A widespread transposable element masks expression of a yeast copper transport gene.
The trace element copper (Cu) is essential for cell growth. In this report we describe the identification of a new component of the high-affinity Cu transport machinery in yeast, encoded by the CTR3 gene. Ctr3p is a small intracellular cysteine-rich integral membrane protein that restores high-affinity Cu uptake, Cu, Zn superoxide dismutase activity, ferrous iron transport, and respiratory proficiency to strains lacking the CTR1 (Cu transporter 1) gene. In most commonly used Saccharomyces cerevisiae laboratory strains, expression of CTR3 is abolished by a Ty2 transposon insertion that separates the CTR3 promoter from the transcriptional start sites by 6 kb. In strains that do not possess a Ty2 transposon at the CTR3 locus, expression of CTR3 is repressed by copper and activated by copper starvation. In such strains inactivation of both CTR1 and CTR3 is required to generate lethal copper-deficient phenotypes. Although Ctr1p and Ctr3p can function independently in copper transport, the expression of both proteins provides maximal copper uptake and growth rate under copper-limiting conditions. These results underscore the importance of mobile DNA elements in the alteration of gene function and phenotypic variation.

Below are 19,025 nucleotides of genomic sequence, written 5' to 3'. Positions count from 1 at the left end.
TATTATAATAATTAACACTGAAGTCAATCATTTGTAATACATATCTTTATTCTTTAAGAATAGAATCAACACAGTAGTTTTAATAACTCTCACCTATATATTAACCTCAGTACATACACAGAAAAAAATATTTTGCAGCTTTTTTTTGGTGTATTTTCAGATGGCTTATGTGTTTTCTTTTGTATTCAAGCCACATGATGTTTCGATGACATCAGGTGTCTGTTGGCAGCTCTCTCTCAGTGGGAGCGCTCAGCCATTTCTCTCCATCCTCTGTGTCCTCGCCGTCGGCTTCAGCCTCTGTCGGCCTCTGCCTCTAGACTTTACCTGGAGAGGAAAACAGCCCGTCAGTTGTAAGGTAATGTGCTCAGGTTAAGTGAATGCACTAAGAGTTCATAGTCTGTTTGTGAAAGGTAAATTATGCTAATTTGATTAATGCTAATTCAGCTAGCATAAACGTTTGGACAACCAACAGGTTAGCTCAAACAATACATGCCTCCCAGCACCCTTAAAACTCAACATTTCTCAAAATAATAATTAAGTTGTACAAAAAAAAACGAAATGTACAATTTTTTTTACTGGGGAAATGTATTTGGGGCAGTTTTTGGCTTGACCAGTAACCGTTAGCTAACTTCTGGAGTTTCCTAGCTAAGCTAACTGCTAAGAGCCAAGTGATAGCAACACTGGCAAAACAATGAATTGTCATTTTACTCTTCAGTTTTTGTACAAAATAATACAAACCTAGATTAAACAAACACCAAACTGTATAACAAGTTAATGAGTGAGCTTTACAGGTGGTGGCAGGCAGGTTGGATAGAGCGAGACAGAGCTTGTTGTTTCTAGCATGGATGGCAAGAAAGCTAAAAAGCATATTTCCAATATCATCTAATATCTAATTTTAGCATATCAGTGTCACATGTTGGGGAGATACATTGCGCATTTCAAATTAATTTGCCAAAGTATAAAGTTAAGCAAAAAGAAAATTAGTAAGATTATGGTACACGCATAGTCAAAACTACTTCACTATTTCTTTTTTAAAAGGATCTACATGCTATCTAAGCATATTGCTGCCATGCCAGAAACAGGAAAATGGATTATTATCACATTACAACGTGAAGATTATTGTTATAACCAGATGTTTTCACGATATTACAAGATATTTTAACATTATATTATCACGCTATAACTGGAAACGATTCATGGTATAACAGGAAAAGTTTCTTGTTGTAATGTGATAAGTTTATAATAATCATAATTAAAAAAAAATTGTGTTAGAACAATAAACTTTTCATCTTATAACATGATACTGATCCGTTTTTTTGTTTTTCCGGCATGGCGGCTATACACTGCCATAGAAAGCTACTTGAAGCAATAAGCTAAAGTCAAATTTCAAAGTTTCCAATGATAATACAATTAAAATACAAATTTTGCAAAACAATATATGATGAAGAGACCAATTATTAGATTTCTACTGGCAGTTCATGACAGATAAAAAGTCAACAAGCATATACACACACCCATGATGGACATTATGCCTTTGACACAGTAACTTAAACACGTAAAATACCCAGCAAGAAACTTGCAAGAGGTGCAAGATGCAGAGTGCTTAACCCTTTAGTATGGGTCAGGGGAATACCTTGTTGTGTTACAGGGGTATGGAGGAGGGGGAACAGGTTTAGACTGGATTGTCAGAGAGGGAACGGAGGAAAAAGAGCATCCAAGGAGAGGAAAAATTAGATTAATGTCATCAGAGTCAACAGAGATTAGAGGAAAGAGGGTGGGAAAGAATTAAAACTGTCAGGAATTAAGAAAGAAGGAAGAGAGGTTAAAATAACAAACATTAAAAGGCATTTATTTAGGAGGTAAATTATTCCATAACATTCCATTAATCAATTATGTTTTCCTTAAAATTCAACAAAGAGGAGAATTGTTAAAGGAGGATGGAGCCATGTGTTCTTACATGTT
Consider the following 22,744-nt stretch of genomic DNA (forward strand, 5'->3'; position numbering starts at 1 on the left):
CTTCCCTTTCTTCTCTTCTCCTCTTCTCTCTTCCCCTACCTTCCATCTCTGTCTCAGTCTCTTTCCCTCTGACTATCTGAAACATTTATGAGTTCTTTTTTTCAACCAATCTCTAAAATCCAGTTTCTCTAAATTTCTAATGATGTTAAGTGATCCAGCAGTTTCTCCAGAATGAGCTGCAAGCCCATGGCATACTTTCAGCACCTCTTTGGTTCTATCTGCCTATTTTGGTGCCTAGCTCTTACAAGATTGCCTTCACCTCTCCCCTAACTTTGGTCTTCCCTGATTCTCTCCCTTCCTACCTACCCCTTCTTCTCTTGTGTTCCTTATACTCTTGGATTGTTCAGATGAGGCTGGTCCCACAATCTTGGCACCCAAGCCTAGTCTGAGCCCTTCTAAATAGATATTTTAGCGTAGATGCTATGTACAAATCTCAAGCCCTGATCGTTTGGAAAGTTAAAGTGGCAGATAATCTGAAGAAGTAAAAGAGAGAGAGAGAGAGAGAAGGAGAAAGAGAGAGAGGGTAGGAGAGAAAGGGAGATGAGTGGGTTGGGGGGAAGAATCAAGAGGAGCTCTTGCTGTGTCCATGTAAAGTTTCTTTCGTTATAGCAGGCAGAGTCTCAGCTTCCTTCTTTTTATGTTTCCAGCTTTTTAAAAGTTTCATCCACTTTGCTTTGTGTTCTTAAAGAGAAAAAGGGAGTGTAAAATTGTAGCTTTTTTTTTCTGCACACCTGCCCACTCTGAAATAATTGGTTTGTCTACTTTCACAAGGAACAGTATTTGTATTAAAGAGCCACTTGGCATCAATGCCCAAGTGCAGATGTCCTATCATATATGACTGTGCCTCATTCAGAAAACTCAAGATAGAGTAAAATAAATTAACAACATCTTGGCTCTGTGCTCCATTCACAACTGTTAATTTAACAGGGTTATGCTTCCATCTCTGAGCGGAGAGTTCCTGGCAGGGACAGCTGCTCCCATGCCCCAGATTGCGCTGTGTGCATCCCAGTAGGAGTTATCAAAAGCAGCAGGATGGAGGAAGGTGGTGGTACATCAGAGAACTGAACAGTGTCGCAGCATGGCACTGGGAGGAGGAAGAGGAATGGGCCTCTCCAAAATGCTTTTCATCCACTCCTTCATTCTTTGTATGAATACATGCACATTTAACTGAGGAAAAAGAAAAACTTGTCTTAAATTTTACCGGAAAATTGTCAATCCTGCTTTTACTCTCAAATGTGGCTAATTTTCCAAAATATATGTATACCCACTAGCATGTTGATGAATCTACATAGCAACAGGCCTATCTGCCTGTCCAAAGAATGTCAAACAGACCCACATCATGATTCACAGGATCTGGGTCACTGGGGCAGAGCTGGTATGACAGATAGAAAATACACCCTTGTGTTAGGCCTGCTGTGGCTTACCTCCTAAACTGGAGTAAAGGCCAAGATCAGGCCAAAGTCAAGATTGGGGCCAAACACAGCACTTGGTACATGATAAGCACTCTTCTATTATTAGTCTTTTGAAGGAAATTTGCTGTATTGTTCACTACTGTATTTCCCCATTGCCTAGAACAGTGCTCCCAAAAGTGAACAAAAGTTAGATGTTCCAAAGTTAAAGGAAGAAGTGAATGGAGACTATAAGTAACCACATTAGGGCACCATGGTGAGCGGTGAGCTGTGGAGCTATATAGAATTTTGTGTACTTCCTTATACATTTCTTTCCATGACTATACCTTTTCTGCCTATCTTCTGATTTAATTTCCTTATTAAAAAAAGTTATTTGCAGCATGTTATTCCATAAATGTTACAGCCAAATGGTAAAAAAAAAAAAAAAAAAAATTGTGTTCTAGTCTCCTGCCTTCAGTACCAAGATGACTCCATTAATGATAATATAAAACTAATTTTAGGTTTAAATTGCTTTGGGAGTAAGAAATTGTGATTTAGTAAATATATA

Knight, SA; Labbé, S; Kwon, LF; Kosman, DJ; Thiele, DJ
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